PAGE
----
THE Dublin-Cork train hadn’t left the station long when the Irish Rail announcer said that the WiFi was broken. He didn’t say the Wifi was broken. He said the WiFi was offline for the duration of the trip.
That sounded much better. A broken WiFi is a failure. A WiFi that is offline is a WiFi taking charge of its life.
A WiFi that has elected to plug itself out, because it had an incredibly important presentation to deliver to a Wifi conference attended by some of the world’s top modems, routers and fiddly-cable bits and it needed the headspace for a little while.
Either way, no internet for two hours! What was I to do? In theory, I could rely on mobile internet, but, really, I couldn’t. The interior of Ireland is a heart of darkness for 3G. Trading outposts of reception cling to main roads and rivers but the hinterland is a dangerous morass of patchy reception. They say that in these parts there are tribes who communicate solely by sending texts.
In the carriage this morning, there were slim pickings for eavesdropping.
On the return journey, when there was full internet, it was an eavesdropping bonanza: ‘people with cans’. ‘People with cans’ on the train are a double-edged sword (maybe they were visiting someone in Portlaoise who had been convicted of assaulting someone with a can). But this group was good value.
They went through the full ‘cans on the train’ life-cycle: giddiness at drinking in a moving pub, attempting to drag others into a news-and-current affairs round-up (for the record, they will be paying the water-charges “in their bollix.”) and the singing (Ring of Fire and Carrickfergus).
Finally, they topped it off with ‘the row about the thing that happened before’.
But that was on the return journey. On this one, with no other way to avoid doing work, there was only one thing for it. Read a paper.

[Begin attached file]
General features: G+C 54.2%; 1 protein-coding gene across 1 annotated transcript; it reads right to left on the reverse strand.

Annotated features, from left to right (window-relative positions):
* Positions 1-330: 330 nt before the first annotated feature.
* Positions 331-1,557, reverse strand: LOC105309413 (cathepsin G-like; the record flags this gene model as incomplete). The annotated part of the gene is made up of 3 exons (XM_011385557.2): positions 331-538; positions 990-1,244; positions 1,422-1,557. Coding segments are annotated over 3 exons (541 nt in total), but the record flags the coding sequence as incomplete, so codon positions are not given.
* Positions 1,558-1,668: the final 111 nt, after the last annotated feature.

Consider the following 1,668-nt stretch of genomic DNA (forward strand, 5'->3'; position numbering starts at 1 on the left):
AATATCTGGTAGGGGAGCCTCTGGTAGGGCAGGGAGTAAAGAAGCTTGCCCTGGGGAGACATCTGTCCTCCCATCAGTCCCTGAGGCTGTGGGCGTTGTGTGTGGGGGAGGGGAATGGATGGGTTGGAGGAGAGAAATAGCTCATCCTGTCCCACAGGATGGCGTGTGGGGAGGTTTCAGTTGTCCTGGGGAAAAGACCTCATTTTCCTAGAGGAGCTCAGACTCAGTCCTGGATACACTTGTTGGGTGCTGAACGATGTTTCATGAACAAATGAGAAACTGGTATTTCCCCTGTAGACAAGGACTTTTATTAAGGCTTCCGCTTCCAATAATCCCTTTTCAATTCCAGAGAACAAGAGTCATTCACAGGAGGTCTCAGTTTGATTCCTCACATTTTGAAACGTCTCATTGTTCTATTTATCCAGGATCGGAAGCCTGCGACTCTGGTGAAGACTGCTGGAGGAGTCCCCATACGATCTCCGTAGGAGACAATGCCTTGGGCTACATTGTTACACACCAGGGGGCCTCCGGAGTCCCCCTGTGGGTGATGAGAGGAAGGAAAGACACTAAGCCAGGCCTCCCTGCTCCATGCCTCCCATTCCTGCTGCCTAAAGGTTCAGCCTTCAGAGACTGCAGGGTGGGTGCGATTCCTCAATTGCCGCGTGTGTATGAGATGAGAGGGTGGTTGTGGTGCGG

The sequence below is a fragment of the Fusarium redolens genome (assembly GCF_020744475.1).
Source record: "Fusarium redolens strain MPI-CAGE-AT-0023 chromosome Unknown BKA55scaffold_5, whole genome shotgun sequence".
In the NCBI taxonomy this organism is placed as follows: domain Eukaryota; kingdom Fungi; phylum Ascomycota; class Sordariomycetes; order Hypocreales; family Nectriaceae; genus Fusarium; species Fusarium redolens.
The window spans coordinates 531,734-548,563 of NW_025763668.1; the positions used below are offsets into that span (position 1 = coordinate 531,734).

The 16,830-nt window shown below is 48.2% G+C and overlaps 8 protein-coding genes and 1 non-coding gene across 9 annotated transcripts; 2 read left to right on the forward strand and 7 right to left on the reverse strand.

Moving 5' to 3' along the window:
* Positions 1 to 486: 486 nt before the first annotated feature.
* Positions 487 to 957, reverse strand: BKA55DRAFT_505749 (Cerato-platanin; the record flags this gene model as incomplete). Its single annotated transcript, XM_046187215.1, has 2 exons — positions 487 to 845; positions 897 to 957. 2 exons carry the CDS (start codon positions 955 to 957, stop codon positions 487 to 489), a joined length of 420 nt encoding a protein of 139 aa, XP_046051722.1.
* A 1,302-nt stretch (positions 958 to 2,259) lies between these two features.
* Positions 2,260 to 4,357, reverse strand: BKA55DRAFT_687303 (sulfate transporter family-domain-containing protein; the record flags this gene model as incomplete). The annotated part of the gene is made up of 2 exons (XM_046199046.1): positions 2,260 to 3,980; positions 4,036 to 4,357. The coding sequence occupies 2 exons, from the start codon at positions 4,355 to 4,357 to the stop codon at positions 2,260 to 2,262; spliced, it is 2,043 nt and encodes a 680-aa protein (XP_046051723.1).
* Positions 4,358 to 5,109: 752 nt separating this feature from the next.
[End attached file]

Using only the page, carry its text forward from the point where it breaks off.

I hadn’t read an actual ‘paper paper’ in a while and I had forgotten a few things about the experience. The serendipity of it.
Who knew what article you might find on the next page. Obviously, it wasn’t complete serendipity. Most newspapers have the same structure. Bad news on the front, local bad news on the inside cover, sport on the back, financial bad news in the middle. There will always be some quirky story from elsewhere in the world: a goat on trial for fraud or a man wanting to get married to a fridge.
But I love the deliberate limits of a ‘paper paper’.
It doesn’t give me access to everything I want, there and then. It says: ‘no Colm, here’s all I have’. Here is a finite amount of information. And I finited it.
I actually read it cover to cover. It was like listening to an album. ‘This is all there is. You want more? Go to the shop’.
It would be a shame if the ‘paper paper’ were to disappear completely in favour of eReaders and tablets. You can’t borrow a tablet on a train, so how will you ever start a conversation with someone who, it turns out, taught your cousin’s-nephew-by-marriage. On the return journey, in between ‘the song’ and ‘the row’, someone knocked over one of their 30 cans. No one had a paper to mop it up.
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